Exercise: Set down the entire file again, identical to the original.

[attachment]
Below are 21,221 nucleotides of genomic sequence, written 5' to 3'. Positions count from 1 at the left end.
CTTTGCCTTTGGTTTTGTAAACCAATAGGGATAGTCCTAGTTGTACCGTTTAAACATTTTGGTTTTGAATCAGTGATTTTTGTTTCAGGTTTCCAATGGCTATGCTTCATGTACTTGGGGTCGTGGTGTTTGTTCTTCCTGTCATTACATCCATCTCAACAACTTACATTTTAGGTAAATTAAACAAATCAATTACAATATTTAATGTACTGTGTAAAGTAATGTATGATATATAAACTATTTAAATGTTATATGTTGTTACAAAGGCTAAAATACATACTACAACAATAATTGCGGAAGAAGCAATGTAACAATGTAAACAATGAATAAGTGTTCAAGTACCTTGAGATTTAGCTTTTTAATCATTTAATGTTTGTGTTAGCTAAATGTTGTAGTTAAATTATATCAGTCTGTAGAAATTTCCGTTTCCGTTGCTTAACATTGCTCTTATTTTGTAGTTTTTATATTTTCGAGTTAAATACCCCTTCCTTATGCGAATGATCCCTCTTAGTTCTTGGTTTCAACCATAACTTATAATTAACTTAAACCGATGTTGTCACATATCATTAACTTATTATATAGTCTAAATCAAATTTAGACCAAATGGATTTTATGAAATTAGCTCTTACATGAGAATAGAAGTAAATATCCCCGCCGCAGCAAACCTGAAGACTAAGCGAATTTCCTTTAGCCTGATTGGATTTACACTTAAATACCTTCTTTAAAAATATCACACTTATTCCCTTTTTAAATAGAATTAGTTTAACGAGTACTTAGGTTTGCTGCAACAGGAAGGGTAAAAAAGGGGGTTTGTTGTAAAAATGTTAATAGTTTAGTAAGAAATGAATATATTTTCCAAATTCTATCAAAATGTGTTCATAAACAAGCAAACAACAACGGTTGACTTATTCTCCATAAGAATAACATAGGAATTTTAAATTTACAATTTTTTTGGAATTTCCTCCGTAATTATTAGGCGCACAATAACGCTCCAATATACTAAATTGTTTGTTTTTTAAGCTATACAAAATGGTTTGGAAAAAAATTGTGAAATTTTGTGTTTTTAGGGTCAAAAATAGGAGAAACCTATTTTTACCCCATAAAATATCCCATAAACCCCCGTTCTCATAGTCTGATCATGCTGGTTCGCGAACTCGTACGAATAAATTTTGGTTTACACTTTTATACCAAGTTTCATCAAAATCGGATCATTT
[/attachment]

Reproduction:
Below are 21,221 nucleotides of genomic sequence, written 5' to 3'. Positions count from 1 at the left end.
CTTTGCCTTTGGTTTTGTAAACCAATAGGGATAGTCCTAGTTGTACCGTTTAAACATTTTGGTTTTGAATCAGTGATTTTTGTTTCAGGTTTCCAATGGCTATGCTTCATGTACTTGGGGTCGTGGTGTTTGTTCTTCCTGTCATTACATCCATCTCAACAACTTACATTTTAGGTAAATTAAACAAATCAATTACAATATTTAATGTACTGTGTAAAGTAATGTATGATATATAAACTATTTAAATGTTATATGTTGTTACAAAGGCTAAAATACATACTACAACAATAATTGCGGAAGAAGCAATGTAACAATGTAAACAATGAATAAGTGTTCAAGTACCTTGAGATTTAGCTTTTTAATCATTTAATGTTTGTGTTAGCTAAATGTTGTAGTTAAATTATATCAGTCTGTAGAAATTTCCGTTTCCGTTGCTTAACATTGCTCTTATTTTGTAGTTTTTATATTTTCGAGTTAAATACCCCTTCCTTATGCGAATGATCCCTCTTAGTTCTTGGTTTCAACCATAACTTATAATTAACTTAAACCGATGTTGTCACATATCATTAACTTATTATATAGTCTAAATCAAATTTAGACCAAATGGATTTTATGAAATTAGCTCTTACATGAGAATAGAAGTAAATATCCCCGCCGCAGCAAACCTGAAGACTAAGCGAATTTCCTTTAGCCTGATTGGATTTACACTTAAATACCTTCTTTAAAAATATCACACTTATTCCCTTTTTAAATAGAATTAGTTTAACGAGTACTTAGGTTTGCTGCAACAGGAAGGGTAAAAAAGGGGGTTTGTTGTAAAAATGTTAATAGTTTAGTAAGAAATGAATATATTTTCCAAATTCTATCAAAATGTGTTCATAAACAAGCAAACAACAACGGTTGACTTATTCTCCATAAGAATAACATAGGAATTTTAAATTTACAATTTTTTTGGAATTTCCTCCGTAATTATTAGGCGCACAATAACGCTCCAATATACTAAATTGTTTGTTTTTTAAGCTATACAAAATGGTTTGGAAAAAAATTGTGAAATTTTGTGTTTTTAGGGTCAAAAATAGGAGAAACCTATTTTTACCCCATAAAATATCCCATAAACCCCCGTTCTCATAGTCTGATCATGCTGGTTCGCGAACTCGTACGAATAAATTTTGGTTTACACTTTTATACCAAGTTTCATCAAAATCGGATCATTT